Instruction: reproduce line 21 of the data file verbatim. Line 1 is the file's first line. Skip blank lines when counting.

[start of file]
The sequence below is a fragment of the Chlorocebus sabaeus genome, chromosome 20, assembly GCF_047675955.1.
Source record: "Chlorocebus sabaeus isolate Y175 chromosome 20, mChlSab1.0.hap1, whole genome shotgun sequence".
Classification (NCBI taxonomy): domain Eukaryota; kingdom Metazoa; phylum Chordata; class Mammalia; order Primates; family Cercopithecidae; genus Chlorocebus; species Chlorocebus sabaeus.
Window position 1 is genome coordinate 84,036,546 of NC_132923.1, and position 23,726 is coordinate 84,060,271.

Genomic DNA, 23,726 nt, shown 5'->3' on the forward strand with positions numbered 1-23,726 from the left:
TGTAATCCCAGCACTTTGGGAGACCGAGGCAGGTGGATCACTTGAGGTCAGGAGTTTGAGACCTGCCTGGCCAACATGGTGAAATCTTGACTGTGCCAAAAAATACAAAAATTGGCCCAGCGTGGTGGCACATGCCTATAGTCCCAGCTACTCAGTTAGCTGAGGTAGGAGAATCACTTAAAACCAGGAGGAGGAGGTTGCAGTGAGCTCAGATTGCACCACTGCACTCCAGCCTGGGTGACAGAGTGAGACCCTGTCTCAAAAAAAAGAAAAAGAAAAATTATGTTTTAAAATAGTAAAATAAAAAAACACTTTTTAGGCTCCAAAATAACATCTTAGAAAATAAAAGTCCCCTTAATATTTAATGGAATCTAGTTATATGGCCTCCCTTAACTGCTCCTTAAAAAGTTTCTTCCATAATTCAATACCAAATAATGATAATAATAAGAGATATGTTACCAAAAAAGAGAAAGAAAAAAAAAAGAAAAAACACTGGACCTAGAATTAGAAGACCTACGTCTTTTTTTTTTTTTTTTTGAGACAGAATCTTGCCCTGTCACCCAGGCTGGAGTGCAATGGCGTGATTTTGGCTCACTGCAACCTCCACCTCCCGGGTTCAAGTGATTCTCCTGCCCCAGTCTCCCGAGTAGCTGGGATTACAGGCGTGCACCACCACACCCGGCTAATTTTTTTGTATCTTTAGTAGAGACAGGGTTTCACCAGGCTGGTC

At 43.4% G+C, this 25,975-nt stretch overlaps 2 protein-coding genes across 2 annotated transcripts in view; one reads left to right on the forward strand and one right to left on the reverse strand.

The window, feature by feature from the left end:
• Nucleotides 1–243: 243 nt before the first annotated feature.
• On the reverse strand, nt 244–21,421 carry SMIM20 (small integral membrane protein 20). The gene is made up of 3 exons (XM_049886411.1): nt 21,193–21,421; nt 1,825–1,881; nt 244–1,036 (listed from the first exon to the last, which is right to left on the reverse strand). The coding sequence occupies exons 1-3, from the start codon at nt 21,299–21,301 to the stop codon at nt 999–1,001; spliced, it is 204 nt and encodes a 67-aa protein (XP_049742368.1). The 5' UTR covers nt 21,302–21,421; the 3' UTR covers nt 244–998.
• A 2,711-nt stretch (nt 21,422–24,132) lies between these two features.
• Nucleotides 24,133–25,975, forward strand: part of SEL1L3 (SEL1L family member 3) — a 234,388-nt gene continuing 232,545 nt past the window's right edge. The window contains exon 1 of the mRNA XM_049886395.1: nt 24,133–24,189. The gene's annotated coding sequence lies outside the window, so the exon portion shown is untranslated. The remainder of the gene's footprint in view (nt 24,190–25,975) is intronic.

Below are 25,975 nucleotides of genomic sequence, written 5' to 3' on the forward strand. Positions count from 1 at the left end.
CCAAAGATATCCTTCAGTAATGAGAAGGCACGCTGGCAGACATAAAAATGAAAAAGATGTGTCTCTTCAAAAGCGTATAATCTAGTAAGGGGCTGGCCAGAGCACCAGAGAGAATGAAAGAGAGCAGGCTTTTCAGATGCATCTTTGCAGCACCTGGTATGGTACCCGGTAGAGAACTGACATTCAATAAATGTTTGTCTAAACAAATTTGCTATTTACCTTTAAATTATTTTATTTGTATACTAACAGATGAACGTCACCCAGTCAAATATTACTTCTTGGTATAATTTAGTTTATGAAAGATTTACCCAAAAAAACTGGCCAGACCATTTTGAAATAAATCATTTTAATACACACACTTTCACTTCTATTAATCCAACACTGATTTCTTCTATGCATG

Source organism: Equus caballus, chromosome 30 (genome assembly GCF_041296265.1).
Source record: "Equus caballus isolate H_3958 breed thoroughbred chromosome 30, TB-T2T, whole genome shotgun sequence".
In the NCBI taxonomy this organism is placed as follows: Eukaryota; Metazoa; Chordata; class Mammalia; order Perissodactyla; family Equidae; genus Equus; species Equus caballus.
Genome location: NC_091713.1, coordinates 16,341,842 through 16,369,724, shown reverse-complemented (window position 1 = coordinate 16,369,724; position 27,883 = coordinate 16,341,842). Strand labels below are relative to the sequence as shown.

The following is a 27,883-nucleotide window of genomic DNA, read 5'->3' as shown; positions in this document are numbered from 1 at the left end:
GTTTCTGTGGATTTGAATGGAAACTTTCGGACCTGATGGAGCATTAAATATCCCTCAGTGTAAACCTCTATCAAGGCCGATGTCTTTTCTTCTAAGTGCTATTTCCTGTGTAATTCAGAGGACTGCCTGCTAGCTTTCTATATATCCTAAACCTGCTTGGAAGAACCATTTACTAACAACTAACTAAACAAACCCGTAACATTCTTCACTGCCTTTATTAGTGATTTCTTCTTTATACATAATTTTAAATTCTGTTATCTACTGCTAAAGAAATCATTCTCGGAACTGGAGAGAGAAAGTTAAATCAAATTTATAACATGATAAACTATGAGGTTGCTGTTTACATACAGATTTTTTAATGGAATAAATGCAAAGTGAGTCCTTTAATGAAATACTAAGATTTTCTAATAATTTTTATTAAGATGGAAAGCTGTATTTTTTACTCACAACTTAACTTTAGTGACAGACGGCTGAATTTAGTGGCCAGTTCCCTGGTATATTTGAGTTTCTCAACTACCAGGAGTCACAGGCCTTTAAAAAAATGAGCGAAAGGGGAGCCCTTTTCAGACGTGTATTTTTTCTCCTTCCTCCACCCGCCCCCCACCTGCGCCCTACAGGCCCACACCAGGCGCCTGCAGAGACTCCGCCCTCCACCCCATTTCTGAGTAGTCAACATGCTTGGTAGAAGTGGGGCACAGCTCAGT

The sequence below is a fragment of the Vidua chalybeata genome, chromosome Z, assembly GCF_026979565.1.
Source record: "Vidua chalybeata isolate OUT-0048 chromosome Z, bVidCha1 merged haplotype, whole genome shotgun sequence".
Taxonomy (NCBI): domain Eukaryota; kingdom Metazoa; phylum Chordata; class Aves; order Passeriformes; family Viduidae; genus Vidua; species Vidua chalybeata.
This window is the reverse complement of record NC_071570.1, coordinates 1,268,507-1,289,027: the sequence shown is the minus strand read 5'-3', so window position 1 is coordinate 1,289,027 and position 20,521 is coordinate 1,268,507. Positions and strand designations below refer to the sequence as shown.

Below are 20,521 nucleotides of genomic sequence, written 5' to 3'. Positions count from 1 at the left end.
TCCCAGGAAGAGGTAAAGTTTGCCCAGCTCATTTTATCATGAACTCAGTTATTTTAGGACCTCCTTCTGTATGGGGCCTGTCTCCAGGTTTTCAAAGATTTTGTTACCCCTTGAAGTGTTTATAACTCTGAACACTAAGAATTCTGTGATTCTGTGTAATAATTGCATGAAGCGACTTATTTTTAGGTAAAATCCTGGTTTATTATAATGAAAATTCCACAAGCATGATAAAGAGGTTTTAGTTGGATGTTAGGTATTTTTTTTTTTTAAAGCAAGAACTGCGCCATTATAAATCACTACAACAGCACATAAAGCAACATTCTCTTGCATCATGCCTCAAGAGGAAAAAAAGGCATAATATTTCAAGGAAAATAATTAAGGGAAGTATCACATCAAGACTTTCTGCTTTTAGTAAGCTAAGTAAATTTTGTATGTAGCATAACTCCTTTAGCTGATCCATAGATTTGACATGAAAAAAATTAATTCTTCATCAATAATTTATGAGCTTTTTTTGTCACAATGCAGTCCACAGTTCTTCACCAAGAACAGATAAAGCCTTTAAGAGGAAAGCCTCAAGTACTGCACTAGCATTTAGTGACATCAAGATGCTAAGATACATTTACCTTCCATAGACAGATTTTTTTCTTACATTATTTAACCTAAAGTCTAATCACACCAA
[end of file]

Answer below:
The sequence below is a fragment of the Vidua chalybeata genome, chromosome Z, assembly GCF_026979565.1.